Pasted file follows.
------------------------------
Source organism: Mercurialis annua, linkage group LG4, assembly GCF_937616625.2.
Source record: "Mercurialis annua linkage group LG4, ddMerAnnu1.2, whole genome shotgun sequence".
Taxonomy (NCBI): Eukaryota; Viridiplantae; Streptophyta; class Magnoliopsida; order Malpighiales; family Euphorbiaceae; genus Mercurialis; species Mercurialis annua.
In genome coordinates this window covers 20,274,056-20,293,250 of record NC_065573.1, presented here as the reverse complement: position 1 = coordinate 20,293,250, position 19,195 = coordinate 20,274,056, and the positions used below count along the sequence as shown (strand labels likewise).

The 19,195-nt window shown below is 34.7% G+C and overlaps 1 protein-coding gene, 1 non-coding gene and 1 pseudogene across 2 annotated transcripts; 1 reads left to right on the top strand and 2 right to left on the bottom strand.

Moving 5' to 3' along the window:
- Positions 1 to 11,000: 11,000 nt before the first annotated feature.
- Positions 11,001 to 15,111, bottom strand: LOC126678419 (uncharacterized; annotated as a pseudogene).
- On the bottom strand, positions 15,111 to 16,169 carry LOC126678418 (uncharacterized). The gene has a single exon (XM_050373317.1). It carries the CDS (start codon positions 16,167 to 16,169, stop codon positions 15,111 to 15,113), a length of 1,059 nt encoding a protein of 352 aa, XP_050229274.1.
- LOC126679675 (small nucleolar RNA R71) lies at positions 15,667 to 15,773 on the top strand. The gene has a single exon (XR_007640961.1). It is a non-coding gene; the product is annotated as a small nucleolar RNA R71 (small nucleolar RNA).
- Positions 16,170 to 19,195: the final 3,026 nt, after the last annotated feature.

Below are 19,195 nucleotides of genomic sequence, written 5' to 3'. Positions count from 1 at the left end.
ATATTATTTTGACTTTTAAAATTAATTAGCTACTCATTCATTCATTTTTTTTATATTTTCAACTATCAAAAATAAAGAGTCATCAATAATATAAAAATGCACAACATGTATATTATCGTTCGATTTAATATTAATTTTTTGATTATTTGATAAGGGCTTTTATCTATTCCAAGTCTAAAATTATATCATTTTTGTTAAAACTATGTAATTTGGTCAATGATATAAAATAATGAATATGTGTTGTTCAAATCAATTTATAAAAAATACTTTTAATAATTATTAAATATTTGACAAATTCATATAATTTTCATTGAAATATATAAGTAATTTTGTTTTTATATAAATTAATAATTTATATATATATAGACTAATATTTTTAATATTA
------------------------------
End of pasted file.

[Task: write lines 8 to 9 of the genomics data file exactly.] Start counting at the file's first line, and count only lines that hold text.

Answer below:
- Positions 11,001 to 15,111, bottom strand: LOC126678419 (uncharacterized; annotated as a pseudogene).
- On the bottom strand, positions 15,111 to 16,169 carry LOC126678418 (uncharacterized). The gene has a single exon (XM_050373317.1). It carries the CDS (start codon positions 16,167 to 16,169, stop codon positions 15,111 to 15,113), a length of 1,059 nt encoding a protein of 352 aa, XP_050229274.1.